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Speech: Sportswashing (Matters Of Interest)

The Hon. T.A. FRANKS (15:46): I rise today to speak about sportswashing. Sportswashing is a deeply concerning practice of large businesses, countries and organisations using their sponsorship of sports and community events to launder their reputations. I want to bring sportswashing to the attention of this parliament because the impact it is having on our community is significant. Some have called 2022 'sportswashing's biggest year'. The Guardian, for example, noted that a year bookended by the Beijing Winter Olympics and the FIFA World Cup in Qatar could be a high point of authoritarian regimes looking to cover up their dismal human rights records.

Large polluting corporations are not much better. Research shows that when companies sponsor sports events their brands become associated with atmospheres: intense experiences of shared emotion. These positive emotional experiences can, among other things, distract from the companies' problematic connections to a range of issues. Those issues can include climate change and pollution as well as human rights abuses.

I think what we are witnessing is the start of turning point in the community's awareness of these dirty tactics. We have seen just this week, for example, the staunch refusal of the Diamonds netball team to wear their new uniforms with the branding of their new sponsor, Hancock Prospecting. To quote Sharni Norder, who is a Sports Environment Alliance ambassador, players have 'put too much into our sport to give social license to a company who's profit at all cost attitude puts our future in danger'. Players do not want to represent a mining magnate infamous for seriously harming our climate and environment, and of course players do not want to represent the name of her father, who infamously held deeply offensive views about Aboriginal Australians.

Sponsorship dollars cannot and should not wash away the harms that have been caused. It is not just Netball Australia that have had a rather public reckoning this week and this year when it comes to sportswashing. Recently, for example, Tennis Australia ended their partnership with Santos after just one year. They were targeted in a petition and a campaign with regard to raising awareness of sportswashing. It was a coordinated campaign by 350 Australia to raise the public's awareness of just what was going on with the Santos sponsorship of Tennis Australia's events.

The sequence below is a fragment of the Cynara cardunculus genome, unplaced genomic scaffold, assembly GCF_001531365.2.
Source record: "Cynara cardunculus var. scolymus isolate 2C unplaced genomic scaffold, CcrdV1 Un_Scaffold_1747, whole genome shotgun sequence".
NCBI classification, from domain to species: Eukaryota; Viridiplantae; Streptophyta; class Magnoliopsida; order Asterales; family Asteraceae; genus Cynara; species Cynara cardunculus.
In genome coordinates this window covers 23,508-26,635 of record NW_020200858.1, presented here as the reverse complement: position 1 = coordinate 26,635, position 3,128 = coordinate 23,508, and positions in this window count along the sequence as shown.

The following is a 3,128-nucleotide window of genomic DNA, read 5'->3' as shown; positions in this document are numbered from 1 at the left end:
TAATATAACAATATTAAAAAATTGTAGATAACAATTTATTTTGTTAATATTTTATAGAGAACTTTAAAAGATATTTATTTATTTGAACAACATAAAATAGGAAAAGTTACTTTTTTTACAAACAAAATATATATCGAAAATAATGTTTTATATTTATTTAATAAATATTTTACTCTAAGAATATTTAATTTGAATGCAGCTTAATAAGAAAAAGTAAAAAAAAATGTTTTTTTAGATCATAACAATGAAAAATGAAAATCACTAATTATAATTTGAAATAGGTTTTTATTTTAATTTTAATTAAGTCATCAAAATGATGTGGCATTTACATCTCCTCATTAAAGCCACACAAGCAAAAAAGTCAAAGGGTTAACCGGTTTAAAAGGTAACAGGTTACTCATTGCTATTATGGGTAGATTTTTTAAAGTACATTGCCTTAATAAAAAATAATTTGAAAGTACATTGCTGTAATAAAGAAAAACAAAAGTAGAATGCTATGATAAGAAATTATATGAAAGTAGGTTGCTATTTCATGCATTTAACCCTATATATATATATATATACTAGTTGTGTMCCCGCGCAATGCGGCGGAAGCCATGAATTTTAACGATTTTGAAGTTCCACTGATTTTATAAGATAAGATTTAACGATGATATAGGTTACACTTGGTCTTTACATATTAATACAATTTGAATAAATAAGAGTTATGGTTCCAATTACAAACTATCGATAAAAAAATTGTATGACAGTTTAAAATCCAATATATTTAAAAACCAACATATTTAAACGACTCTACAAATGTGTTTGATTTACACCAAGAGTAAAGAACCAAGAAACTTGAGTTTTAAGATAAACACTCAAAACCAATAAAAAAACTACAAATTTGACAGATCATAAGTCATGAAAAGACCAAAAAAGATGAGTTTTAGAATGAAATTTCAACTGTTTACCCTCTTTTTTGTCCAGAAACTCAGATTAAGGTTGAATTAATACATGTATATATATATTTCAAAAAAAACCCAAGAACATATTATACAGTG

However, while community pressure can help stop sportswashing, it cannot always prevent it, and we are seeing that right here in our own state of South Australia. Despite protests and thousands of petition signatures, for example, we continue to see fossil-fuelled Santos sponsor the Tour Down Under. It is appalling that a major cycling event held in our state, which is a world leader in renewable energy, continues to partner with a polluting fossil fuel company.

Perhaps the only reason I can think of in which Santos' ongoing sponsorship of the TDU is appropriate would be so that we can all observe the cruel irony of these riders making their way along routes that in the past few years have seen significant bushfire effects. I think it is fair to say that there are still many people who are unaware of the reality of sportswashing in our state—as was so ably, if unintentionally, demonstrated by our own Premier recently.

While the Premier has welcomed the LIV Golf International Series coming to South Australia, one has to wonder if he is aware of the controversy that surrounds it, given that LIV Gold Enterprises is majority-owned by the Saudi Arabian government's public investment fund. It is part of a disturbing pattern of behaviour from the sportswashing hands of that Saudi Arabian enterprise. They have been aggressive investors in sports events such as Formula One motor racing, boxing and the purchase of European football clubs.

With each purchase, with each encroachment, human rights considerations and a regime's brutality blur or even vanish before the sight of so much money flowing in. Do we want South Australia to be the new home for laundering the blood-stained reputation of the Saudi Arabian government's public investment fund?

We now recognise that it is unacceptable for cigarette companies to sponsor events, given the harms they enable. This should not be the year we saw sportswashing take off and be its biggest ever: this should be the year we win the race to end sportswashing.

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